Tuesday, May 1, 2012

I Almost Agreed With Margaret Wente

... then she reverted back to being a bitch, but almost, I almost agreed with her.

The article in question is her piece in the Globe about Quebec's student protests, the militant CLASSE group, and the "future baristas" of the Canadian job market that apparently make up these protests. Wente is right in the sense that the protests going on in Quebec are pretty much useless, fronts for militantly left-wing students who are protesting against an increase in fees that will take Quebec from being the region with the lowest tuition fees on the continent, to the region with the lowest tuition fees on the continent. Combined with increasing intransigence and in some cases violence, the student protests, and CLASSE in particular, are wasting everyone's time.

And this is from someone who initially supported the protesters, because hey, tuition fees suck, I know.

But then Wente, in her classic style, essentially bombed any student who is currently taking classes in social sciences:
The protesters do not include accounting, science and engineering students, who have better things to do than hurl projectiles at police. They’re the sociology, anthropology, philosophy, arts, and victim-studies students, whose degrees are increasingly worthless in a world that increasingly demands hard skills. The world will not be kind to them. They’re the baristas of tomorrow and they don’t even know it, because the adults in their lives have sheltered them and encouraged their mass flight from reality.
Well thanks, Margaret, for first lumping me, an individual who excels in sociology, anthropology, and other social sciences, with these clowns. Also, thank you for saying the fields which I excel in, will take me nowhere in life, and that this is because of my family, and so on.

Yes, there's a valid point to be made that social science degrees are a dime a dozen right now, and the job markets these degrees are relevant for are increasingly shrinking. That is the sad reality, of course.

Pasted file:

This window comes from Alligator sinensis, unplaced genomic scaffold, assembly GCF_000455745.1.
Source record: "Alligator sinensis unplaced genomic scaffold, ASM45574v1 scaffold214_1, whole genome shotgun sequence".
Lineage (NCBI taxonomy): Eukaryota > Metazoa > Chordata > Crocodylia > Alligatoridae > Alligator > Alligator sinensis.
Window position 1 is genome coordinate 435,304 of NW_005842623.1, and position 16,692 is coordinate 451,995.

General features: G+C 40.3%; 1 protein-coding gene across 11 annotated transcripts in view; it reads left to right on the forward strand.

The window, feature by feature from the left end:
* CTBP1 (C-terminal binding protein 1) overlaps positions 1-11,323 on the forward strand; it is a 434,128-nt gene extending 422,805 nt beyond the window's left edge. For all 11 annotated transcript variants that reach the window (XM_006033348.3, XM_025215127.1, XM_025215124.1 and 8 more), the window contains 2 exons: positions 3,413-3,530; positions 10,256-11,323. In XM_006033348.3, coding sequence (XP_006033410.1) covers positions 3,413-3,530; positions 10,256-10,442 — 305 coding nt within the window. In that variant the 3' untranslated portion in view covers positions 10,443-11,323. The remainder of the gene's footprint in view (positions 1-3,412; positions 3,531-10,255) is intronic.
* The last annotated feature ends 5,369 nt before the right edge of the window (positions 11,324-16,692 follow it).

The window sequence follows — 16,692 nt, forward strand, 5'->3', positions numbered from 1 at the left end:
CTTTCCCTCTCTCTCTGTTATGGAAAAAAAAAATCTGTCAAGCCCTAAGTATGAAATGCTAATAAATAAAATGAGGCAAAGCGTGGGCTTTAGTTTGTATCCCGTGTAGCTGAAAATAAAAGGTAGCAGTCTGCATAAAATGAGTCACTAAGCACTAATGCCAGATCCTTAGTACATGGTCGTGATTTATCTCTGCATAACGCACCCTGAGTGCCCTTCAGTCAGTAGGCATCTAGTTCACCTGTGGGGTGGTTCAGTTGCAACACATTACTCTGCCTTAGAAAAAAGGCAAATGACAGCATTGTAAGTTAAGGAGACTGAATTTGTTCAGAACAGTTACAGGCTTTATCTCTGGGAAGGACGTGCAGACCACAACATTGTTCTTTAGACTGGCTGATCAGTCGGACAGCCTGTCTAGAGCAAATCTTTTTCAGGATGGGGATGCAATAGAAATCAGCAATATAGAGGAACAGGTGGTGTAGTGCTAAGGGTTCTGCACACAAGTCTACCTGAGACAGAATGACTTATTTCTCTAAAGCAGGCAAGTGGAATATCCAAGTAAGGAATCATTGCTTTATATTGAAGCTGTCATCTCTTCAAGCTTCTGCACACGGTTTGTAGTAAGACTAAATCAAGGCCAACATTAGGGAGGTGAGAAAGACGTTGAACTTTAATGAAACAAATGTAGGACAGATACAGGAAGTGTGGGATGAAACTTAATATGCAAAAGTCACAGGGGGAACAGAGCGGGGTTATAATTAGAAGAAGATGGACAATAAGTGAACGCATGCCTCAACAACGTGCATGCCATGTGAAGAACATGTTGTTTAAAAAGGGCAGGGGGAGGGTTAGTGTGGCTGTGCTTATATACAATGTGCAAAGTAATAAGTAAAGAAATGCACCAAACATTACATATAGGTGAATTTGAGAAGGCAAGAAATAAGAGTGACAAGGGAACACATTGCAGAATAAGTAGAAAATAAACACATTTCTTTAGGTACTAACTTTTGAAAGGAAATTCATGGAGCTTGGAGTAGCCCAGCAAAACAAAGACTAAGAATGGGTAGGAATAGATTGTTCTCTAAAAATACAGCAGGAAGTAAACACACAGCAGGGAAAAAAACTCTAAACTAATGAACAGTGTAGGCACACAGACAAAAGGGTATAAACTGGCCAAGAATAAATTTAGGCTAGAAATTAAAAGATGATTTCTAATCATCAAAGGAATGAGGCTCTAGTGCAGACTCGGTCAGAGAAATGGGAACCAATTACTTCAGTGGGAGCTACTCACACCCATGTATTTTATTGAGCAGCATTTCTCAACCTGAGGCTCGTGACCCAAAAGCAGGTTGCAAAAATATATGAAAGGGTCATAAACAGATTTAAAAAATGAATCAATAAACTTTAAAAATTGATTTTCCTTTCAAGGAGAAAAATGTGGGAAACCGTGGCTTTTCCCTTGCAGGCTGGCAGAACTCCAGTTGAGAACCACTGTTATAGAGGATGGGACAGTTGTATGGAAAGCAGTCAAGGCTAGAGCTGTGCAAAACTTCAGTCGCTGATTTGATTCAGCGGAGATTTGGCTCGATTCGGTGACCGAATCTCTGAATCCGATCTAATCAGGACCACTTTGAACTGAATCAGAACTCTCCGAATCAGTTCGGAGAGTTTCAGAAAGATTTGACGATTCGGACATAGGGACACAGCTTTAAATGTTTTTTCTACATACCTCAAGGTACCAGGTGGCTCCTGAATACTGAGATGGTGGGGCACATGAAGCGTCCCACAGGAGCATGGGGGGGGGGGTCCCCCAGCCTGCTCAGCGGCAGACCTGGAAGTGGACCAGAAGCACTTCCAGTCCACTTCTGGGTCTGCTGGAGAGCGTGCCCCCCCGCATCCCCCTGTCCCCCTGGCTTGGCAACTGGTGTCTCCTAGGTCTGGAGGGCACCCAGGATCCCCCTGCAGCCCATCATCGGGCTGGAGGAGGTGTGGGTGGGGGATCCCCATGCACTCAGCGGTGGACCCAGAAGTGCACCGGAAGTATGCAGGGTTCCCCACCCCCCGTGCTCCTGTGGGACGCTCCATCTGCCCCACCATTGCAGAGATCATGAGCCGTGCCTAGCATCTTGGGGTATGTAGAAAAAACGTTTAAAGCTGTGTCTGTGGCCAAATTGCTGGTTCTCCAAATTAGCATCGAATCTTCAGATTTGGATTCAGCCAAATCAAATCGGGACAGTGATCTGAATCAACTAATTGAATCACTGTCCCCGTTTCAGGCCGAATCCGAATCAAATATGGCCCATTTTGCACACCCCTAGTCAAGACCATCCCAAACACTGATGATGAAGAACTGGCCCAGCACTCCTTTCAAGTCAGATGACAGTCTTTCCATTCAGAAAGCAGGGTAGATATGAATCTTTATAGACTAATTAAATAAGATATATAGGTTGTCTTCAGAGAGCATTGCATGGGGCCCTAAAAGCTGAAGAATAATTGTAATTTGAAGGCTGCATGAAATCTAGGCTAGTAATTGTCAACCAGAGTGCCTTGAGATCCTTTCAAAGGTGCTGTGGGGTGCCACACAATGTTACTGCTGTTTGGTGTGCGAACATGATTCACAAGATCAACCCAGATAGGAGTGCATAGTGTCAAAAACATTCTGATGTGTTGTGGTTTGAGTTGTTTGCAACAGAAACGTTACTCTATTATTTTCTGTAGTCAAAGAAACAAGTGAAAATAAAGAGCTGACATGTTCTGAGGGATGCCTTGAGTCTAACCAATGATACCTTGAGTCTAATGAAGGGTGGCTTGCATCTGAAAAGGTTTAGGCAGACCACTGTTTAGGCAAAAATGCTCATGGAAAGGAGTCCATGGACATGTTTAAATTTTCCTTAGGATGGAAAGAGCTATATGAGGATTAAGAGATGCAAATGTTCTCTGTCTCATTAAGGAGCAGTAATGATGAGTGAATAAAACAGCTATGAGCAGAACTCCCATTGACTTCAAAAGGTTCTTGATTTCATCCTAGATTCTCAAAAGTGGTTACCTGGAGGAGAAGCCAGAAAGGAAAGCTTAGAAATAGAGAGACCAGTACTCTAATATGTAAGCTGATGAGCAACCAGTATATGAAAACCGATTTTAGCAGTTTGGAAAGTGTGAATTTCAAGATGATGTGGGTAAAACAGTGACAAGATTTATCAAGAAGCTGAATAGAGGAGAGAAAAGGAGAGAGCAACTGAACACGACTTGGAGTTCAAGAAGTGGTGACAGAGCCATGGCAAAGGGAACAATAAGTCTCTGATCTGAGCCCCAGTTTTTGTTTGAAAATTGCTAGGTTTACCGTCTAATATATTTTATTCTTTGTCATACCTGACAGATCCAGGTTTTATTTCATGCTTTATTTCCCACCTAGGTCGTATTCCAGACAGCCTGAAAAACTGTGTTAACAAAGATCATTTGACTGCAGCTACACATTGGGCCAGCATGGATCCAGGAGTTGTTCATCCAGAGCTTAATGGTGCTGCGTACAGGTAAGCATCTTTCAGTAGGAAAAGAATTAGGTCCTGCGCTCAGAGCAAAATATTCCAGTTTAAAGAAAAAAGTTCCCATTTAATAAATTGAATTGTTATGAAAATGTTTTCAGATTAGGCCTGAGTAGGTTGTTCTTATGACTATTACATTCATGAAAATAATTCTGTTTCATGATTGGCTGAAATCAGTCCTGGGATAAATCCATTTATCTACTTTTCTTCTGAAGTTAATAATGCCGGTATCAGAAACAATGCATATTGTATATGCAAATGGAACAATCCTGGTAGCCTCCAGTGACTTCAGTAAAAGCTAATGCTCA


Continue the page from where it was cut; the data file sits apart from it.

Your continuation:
But you know, not everyone can get into accounting, science, and engineering. Hell, I'd love to but frankly, my strengths aren't in those fields. My strengths are with history and psychology and anthropology and, yes, politics.

What would Margaret have me do, I wonder? Play my hand badly with degrees that, sure, are probably more in demand right now? Waste my time trying to earn a degree where I don't have strengths in? Brilliant.

Wente is a washed-up hack, and I shouldn't take it personally, I get that, but how ignorant. Hopefully the G&M retires her sooner rather than later.


  1. I continue to wholly support the students in their efforts - not just because tuition fee "suck," not just because the wealthy pay de facto less for the same education (because they don't have to borrow), not just because of what low tuition did for the Francophones in Quebec, not just because ubiquitous education is the only way toward a meritocracy and greater social and economic equality, not just because we desperately need more people to get an education for the future prosperity of everyone, but because almost everything we have as a people and a race was gained by people who took a so-called "flight from reality" and struggled against terrible odds, and usually public opinion and perceived wisdom to do the very things that every 'sober' and 'reasonable' person eschewed or belittled and pushed us into a better future despite ourselves. Vivan los estudiantes!

    1. kirby,

      Very admirable, and I don't necessarily disagree. I follow the Iggy mantra back in the day, "you get the gets, you get to go," because that's only fair. This is from someone who does have the advantage of not having to borrow for my tuition, either.